Archivi tag: public domain

cover twainWe go  on  with our Fairy Tale Project.

This eBook is edited by Paul Hessel, who writes:
“This text is part of the Fairy Tale tale Project, by Errant Editions. We immediately felt the need to dedicate one of our projects to fairy tales These are texts in in public domain for the most part (there will also be some original fairy tale, there will be time to introduce, explaine and propose them), texts enhanced by an appendix consisting of links, videos, pictures or short essays about the author or the importance of the fairy tale. The tale is a fundamental reference in our project as international digital publisher. because of its ambivalence (fairy tales are for children but also for adults and convey messages related to moral anthropology, the customs of an era). To our project, which we consider a just starting work in progress we have also dedicated a board on our Pinterest”

You can download it here


“Jacob’s Room was published in 1922, Woolf’s third novel.  Jacob is usually thought to represent Woolf’s brother, Thoby, who died at the age of 25 in 1906.  The story follows Jacob from his childhood in Cornwall through his education at Cambridge, his life in London, a trip to Greece, and finally his death in World War I. Betty Flanders, his mother, is a widow. Jacob’s brother, Archer, will also fight in the war. Other characters are the Reverend Andrew Floyd, who proposes to Betty and is turned down. Captain Barfoot, a man with a disabled wife, is a friend and frequent visitor of Betty’s. At Cambridge, Timothy Durrant is a friend; his sister, Clara, is an ongoing character who is attracted to Jacob, but the relationship never develops. Richard Bonamy is a Cambridge friend who becomes a closer friend in London. Florinda is a loose and sexy interlude. Nick Branham is an artist who introduces Jacob to his model, Fanny Elmer, who falls in love with him. Jacob visits friends in Paris, then goes on to Greece where he falls in love with a married woman, Sandra Wentworth Williams. In the last chapter, Richard and Betty are in Jacob’s room, going through his things; thus we know that Jacob is dead.  Many critics have noted that Jacob seems to move like a ghost through the book, that the emphasis is on the impossibility of knowing anyone. At the last, we may feel that even though we know the sequence and some moment by moment events of Jacob’s life, we never know him — we see his life as if the moments had already evaporated — as if he were already dead.” ( From this site )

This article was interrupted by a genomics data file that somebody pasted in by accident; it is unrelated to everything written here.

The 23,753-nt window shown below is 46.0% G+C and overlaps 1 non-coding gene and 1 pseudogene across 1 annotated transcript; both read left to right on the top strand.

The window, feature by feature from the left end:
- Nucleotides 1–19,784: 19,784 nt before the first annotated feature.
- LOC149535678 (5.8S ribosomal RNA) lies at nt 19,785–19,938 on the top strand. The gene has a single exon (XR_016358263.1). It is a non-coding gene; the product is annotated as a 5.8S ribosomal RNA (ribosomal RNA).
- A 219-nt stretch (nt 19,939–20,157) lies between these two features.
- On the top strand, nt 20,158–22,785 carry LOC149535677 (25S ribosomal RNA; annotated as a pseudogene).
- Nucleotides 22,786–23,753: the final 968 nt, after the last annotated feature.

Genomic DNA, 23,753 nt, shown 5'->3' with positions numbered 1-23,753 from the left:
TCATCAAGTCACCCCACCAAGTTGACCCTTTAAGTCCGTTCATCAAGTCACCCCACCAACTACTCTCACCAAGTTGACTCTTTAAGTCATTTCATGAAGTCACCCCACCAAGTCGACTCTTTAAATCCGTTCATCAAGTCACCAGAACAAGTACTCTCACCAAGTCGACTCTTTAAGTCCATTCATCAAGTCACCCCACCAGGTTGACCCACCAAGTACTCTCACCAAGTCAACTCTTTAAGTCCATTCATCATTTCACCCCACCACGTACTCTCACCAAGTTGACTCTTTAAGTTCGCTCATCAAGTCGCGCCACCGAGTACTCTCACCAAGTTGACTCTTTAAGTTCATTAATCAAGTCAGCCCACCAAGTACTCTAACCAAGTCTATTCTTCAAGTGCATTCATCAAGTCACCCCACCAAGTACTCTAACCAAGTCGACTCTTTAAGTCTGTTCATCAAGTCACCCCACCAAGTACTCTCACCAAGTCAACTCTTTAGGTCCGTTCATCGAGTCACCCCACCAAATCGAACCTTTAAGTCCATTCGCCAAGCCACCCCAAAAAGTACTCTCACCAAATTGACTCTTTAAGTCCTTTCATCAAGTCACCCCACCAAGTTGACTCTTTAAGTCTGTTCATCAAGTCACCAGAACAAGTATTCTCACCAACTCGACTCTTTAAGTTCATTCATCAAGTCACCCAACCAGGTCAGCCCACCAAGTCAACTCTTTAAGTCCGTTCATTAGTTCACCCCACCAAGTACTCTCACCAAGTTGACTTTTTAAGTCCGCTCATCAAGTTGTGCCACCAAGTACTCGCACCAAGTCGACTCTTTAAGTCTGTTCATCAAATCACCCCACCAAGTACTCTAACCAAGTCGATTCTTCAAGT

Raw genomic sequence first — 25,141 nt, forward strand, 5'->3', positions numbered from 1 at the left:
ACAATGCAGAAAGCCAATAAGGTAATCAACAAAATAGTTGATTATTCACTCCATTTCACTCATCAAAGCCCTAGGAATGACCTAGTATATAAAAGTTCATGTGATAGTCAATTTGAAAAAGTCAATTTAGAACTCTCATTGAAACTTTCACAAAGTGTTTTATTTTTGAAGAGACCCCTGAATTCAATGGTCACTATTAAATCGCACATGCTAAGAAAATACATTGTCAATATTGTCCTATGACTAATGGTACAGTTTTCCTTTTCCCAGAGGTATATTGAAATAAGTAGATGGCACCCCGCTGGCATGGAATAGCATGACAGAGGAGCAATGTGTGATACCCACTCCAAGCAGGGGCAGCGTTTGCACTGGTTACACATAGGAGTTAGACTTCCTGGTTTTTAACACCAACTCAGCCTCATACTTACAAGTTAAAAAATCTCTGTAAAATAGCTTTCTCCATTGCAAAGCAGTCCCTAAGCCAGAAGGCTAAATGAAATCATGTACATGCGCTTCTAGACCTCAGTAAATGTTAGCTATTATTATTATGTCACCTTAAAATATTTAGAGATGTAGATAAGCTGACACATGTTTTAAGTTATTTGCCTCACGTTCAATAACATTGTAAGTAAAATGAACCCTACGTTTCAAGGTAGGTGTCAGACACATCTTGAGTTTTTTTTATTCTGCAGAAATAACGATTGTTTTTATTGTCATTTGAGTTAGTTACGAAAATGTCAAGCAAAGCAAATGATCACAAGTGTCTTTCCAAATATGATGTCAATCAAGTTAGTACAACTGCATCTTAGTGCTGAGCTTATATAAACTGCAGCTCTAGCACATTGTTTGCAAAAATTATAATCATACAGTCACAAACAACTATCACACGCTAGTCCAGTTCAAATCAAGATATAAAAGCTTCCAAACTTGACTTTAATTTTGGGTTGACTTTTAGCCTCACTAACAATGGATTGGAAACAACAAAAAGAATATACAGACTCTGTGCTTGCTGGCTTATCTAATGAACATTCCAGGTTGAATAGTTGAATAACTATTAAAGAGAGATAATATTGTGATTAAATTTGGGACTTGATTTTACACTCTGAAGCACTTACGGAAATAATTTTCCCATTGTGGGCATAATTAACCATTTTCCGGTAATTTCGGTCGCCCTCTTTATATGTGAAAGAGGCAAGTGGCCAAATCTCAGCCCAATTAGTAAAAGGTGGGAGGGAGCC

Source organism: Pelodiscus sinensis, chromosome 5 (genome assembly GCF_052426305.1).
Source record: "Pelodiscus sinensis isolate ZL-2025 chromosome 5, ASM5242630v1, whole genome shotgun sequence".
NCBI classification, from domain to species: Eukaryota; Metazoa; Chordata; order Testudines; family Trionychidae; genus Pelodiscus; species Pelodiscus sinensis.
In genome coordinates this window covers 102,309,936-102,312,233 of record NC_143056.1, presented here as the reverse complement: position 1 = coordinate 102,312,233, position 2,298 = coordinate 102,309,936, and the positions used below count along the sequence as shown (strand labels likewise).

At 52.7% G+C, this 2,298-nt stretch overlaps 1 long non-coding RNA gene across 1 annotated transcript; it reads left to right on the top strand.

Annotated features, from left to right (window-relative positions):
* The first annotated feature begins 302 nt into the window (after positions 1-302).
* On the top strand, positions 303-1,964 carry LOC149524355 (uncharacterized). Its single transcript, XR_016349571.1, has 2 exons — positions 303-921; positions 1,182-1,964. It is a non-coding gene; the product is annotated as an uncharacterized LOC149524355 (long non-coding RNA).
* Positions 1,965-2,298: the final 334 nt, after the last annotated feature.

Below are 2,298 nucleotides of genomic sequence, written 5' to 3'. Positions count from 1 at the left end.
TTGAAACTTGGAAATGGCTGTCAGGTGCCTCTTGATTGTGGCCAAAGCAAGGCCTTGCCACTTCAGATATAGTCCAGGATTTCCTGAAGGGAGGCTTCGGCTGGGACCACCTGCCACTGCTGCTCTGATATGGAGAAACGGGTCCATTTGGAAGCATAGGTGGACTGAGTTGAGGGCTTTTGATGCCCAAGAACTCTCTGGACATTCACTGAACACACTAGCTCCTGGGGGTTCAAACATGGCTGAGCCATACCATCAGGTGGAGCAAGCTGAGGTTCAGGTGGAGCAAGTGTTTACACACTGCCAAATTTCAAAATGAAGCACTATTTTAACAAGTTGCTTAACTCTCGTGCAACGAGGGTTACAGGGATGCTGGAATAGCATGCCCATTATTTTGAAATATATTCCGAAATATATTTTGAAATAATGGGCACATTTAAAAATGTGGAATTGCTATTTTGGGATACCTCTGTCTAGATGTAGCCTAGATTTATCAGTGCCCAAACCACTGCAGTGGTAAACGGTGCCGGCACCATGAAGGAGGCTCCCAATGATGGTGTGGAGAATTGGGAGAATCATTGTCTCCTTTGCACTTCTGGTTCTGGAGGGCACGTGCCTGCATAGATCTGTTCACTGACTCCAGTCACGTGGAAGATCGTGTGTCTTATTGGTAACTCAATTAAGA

Special editions with appendix of vintage covers and images. Edited by Paul Hessel and Francesca Mazzucato+

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The Waste Land in its complete version with original notes, images, videocontributions. Edited by G.A, Francesca Mazzucato and Coralie Besse this is an original way of proposing this masterpiece and an important fragment of our Eliot Project. Other critical contributions, new translations, mash-up, new ebooks will appear soon. This is also our first ebook of 2012 and it is, for us and we hope for you too, a good way to start. You can download The Waste Land “errant version”   here

La versione integrale di The Waste Land di Eliot, presentata insieme alle note originali, a immagini interessanti, notizie biografiche e a link a contributi video. L’editng dell’ebook è a cura di G.A, Francesca Mazzucato e Coralie Bess. Errant Editions ha iniziato da tempo un “EliotProject” di cui questo ebook costituisce un tassello importante. Seguiranno, mash-up, contributi critici, nuove traduzioni che sono già in lavorazione, e altro. Questo testo che vi proponiamo è anche la nostra prima uscita del 2012. Ci sembra un ottimo modo per cominciare l’anno, e speriamo che sia gradito anche da voi

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Michele Sottile 2010 La terra destolata -The waste land

A true classic. Offered by Errant Editions with an appendix of selected photos, it is the second piece of the mosaic that will become, at the end, the JoyceProject. Edited by Paul Hessel (co-founder of Errant Editions Small digital publisher, preparing an essay on James Joyce and his year in Zurich)

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James Joyce in Paris, 1920. From Footagefile

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